The full length cDNA sequence which is characterized with polyadenylation signal, AATATA in the 3′ flanking region at the position 219 nucleotides from the TGA termination signal, was determined and designated as CP_STK. It has been registered in National Centre for Biotechnology Information (NCBI) with Accession number KC310466. CP_STK sized 2520 bp, containing a 1617 bp open reading frame (ORF) encodes for 539 amino acids, a 5′-untranslated region of 371 bp, and a 3′-untranslated region of 532 bp. The physicochemical properties of CP_STK whole protein are shown in Table 2. BLASTp analysis showed that CP_STK had homology to STK in other species: Glycine max (Accession number: XP003547484), Ricinus communis (Accession number: XP002514097), and Vitis vinifera (Accession number: XP002279199).
The amino acid sequence analysis showed that CP_STK of papaya had a protein kinase domain in the upstream region at position 114 to 421 and an AGC_kinase C terminal domain in the downstream region at position 422 to 494. Analysis for the transmembrane showed that CP_STK did not have transmembrane helices. The protein subcellular localization prediction analysis showed that CP_STK had an endoplasmic reticulum (ER) signal, DKRA which described that the protein synthesized by ribosomes remains suspended in cytosol. Rather than that, CP_STK did not have a second peroxisomal targeting signal in its sequence to explain that it is not destined for peroxisomes.
3.2. Isolation and Analysis of STK Full Length cDNA of V. pubescens
The mRNA transcript region sequences in V. pubescens cDNA clones were confirmed with the primers that were used in C. papaya. The nested-PCR performed using a diluted V. pubescens 3′-RACE-PCR with nested universal primer (Clontech) and gene-specific primer: ngsp2_106  produced a 1770 bp fragment. The nested-PCR performed by diluted 5′-RACE-PCR product with nested universal primer (Clontech) and gene-specific primer: ngsp1_106 produced a 1059 bp fragment. The amplified forward and backward fragments of nested-PCR were cloned and assembled to obtain the full length cDNA that was 2524 bp long and was designated as VP_STK1. The V. pubescens cDNA contained a 921 bp ORF with a 5′-untranslated region of 587 bp and a 3′-untranslated region of 1016 bp. A polyadenylation signal, AATATA, was present, 920 nucleotides from the TGA termination signal.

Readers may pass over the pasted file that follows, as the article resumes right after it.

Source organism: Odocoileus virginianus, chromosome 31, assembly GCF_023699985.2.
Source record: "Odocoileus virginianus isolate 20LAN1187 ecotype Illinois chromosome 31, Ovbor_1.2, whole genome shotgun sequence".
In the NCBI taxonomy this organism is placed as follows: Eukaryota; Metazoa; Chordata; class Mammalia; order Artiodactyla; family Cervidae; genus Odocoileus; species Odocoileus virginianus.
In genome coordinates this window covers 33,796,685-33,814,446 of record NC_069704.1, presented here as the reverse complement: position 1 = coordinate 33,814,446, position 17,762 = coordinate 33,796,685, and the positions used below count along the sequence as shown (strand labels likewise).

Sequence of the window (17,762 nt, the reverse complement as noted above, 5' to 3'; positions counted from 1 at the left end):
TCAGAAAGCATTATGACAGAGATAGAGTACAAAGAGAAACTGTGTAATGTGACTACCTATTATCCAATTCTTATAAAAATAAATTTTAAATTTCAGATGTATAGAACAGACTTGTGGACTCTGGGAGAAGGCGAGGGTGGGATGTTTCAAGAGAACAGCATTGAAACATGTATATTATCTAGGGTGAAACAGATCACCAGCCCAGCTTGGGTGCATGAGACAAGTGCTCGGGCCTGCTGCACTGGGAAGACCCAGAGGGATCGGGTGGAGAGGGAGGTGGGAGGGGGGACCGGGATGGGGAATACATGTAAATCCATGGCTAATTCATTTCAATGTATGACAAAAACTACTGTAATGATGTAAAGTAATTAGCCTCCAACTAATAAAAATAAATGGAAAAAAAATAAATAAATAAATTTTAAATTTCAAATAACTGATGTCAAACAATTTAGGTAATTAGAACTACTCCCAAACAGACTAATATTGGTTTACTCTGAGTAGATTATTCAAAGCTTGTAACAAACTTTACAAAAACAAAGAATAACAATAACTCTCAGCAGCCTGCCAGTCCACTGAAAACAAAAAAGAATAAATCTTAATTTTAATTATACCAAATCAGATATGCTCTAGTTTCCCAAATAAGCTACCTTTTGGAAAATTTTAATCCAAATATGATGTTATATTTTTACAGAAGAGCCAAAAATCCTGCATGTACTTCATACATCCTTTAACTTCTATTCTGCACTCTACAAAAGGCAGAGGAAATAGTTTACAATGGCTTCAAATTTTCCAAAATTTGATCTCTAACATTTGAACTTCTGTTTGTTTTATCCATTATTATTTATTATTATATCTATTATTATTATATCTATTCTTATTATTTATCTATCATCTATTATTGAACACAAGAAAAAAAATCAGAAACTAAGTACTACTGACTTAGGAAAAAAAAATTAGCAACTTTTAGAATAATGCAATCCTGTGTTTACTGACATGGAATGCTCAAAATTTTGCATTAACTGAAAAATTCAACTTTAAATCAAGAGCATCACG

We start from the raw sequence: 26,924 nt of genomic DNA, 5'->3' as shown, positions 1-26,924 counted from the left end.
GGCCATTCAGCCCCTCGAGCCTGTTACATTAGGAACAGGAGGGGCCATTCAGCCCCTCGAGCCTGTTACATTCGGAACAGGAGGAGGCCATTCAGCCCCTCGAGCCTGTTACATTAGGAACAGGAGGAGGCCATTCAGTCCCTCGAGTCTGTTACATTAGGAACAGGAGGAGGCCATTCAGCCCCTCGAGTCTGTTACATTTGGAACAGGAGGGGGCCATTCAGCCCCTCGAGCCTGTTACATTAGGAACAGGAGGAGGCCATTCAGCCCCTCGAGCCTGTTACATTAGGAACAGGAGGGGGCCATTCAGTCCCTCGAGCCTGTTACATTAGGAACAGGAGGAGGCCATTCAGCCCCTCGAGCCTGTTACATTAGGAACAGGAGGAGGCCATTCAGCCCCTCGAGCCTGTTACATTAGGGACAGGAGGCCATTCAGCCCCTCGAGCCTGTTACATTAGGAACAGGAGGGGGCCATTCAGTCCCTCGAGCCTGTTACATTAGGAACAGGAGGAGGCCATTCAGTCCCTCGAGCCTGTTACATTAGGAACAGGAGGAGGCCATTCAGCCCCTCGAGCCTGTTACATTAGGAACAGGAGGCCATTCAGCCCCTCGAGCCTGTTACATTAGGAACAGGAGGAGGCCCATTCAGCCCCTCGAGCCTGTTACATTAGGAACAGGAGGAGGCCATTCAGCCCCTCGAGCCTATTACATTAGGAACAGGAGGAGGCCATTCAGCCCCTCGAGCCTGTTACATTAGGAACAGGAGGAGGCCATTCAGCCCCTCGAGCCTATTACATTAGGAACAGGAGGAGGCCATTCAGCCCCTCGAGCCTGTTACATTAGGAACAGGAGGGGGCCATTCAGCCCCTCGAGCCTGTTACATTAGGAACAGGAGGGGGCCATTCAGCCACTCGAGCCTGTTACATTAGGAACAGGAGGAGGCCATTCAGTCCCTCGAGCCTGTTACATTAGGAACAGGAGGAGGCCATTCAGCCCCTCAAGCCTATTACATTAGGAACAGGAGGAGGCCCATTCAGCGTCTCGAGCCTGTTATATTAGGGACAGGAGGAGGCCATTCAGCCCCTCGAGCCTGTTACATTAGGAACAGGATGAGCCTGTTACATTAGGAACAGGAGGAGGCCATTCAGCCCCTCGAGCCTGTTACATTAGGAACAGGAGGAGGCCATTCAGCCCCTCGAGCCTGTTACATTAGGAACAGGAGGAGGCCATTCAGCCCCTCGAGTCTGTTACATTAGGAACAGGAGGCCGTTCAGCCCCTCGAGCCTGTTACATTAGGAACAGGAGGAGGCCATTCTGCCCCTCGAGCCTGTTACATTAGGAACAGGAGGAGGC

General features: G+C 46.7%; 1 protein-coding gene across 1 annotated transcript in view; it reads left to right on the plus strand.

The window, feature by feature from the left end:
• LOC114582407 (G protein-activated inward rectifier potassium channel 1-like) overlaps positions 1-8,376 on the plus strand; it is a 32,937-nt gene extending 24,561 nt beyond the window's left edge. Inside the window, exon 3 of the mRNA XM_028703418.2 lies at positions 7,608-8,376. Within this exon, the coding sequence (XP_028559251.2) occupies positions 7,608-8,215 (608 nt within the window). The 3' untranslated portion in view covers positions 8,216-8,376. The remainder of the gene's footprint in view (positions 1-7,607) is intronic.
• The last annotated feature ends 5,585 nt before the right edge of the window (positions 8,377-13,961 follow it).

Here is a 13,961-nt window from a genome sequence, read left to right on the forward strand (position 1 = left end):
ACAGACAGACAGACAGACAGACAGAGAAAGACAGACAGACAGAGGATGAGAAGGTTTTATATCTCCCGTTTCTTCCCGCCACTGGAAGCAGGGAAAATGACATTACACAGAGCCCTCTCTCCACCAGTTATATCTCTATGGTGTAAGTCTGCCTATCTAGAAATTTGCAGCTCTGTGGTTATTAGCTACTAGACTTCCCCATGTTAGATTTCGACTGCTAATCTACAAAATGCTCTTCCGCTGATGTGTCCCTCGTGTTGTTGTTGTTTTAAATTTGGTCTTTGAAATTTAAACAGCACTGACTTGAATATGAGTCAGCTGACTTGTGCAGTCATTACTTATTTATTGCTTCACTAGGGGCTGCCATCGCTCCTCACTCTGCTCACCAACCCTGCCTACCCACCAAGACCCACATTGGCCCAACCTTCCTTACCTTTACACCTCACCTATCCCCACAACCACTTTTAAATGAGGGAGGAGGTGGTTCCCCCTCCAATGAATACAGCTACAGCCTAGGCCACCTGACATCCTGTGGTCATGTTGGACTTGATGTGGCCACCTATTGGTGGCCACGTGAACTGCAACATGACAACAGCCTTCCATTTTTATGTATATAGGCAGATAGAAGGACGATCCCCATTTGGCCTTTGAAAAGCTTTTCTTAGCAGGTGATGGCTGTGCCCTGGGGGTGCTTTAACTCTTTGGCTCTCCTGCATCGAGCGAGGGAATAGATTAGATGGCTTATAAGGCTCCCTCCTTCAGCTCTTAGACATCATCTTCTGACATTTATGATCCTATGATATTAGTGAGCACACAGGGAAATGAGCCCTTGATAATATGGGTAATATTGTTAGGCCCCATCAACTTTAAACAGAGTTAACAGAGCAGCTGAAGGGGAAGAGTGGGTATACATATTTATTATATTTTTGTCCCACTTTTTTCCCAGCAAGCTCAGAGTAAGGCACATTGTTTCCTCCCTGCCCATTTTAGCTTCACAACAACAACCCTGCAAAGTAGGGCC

Subsequently, the same gene-specific primers as used for C. papaya were used in the amplification of gene 28.105 in V. pubescens. The amplification with universal primer A mix (Clontech) and gene-specific primer: gsp2_105 in 3′-RACE-PCR revealed a 1601 bp fragment. Amplification with universal primer A mix (Clontech) and gene-specific primer: gsp1_105 in 5′-RACE-PCR revealed a 1059 bp fragment. The amplified forward and backward fragments of RACE-PCR were cloned and assembled to obtain the full length cDNA which was designated as VP_STK2. The gene was 1664 bp in length, contained a 582 bp open reading frame that encoded for 194 amino acids, and had a 5′-untranslated region of 389 bp and a 3′-untranslated region of 693 bp. Polyadenylation signal, AATATA, was present 218 nucleotides from the TGA termination signal. The physicochemical properties of VP_STK1 and VP_STK2 whole protein are shown in Table 2.